Before making any drastic changes to your current diet, it’s best to consult your treating physician or a nutritionist.
Foods that Help Asthmatic Symptoms
There is no specific asthma diet that can eliminate your condition, but there are certain foods and nutrients that can help support the function of your lungs. Consider eating more foods rich in vitamin D, which is essential for healthy bones, muscles, and lung function. Sources include milk, eggs, salmon, and fortified orange juice.
Vitamin E contains tocopherol, which can help decrease the risk of wheezing and coughing. Sources of vitamin E include broccoli, hazelnuts, almonds, raw seeds, kale, and mustard greens.
Because a single vitamin or food cannot supply all the nutrients your body needs, it’s best to aim for a diet with a rich variety of vitamins and nutrients.
Foods to Avoid
Whenever possible, avoid artificial ingredients and sulfites as they may worsen asthma and trigger flare-ups. Artificial ingredients (such as colorings and flavorings) are often found in processed and fast foods. Sulfites are preservatives typically used in wine, shrimp, and dried fruits.
If you have acid reflux or gastroesophageal reflux disease (GERD), avoid foods that cause gas or bloating, such as cabbage, beans, and carbonated drinks, as they can put pressure on the diaphragm, leading to chest tightness and asthma symptoms.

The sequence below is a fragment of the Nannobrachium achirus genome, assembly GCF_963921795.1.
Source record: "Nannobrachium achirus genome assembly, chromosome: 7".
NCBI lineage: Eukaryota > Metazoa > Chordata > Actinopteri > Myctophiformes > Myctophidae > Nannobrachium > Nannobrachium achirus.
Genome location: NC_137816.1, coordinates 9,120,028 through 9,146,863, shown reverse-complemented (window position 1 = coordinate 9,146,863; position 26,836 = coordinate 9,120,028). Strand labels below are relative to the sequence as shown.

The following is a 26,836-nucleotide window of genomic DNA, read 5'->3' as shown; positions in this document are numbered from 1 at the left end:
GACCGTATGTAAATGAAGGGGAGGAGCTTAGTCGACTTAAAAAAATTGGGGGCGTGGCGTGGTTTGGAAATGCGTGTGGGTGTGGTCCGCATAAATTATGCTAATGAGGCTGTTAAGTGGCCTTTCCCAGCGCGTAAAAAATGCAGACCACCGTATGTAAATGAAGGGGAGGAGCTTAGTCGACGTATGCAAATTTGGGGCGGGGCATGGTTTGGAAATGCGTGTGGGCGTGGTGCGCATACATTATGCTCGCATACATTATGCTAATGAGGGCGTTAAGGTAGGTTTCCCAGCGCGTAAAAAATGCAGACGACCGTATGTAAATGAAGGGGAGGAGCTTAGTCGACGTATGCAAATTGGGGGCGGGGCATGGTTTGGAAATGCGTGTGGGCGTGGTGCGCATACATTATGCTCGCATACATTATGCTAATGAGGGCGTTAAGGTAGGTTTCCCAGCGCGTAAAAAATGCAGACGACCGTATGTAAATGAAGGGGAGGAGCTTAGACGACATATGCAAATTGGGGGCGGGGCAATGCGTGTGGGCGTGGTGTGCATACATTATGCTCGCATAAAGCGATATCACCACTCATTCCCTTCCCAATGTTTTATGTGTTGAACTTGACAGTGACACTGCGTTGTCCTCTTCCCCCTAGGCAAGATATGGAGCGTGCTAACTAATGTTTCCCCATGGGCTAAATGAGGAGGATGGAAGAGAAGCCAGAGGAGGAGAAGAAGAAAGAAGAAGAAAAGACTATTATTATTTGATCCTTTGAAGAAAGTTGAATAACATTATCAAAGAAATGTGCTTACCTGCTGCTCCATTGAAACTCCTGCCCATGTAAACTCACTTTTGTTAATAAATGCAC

People suffering from food intolerances and allergies (e.g. dairy, nuts, soya, wheat) may also have asthma.
Exercising with Asthma
Physical activity helps to improve and maintain your overall wellbeing and fitness. Regular exercise can also reduce asthma symptoms by improving lung function and enhancing the body’s ability to use oxygen. Asthmatic patients can enjoy any type of exercise as long as the condition is well-managed and symptoms are under control.
If the asthma is not well-controlled – or the person is new to exercise – moderately intensive activities are recommended. This may include walking instead of using a car, doing yoga, golfing, or playing badminton. Higher intensity exercises include swimming, football, running, baseball, and resistance training.
If cold air triggers your asthma, cold weather sports such as hockey, ice skating, and skiing should be avoided. It is advised to stick to indoor activities until the weather warms up.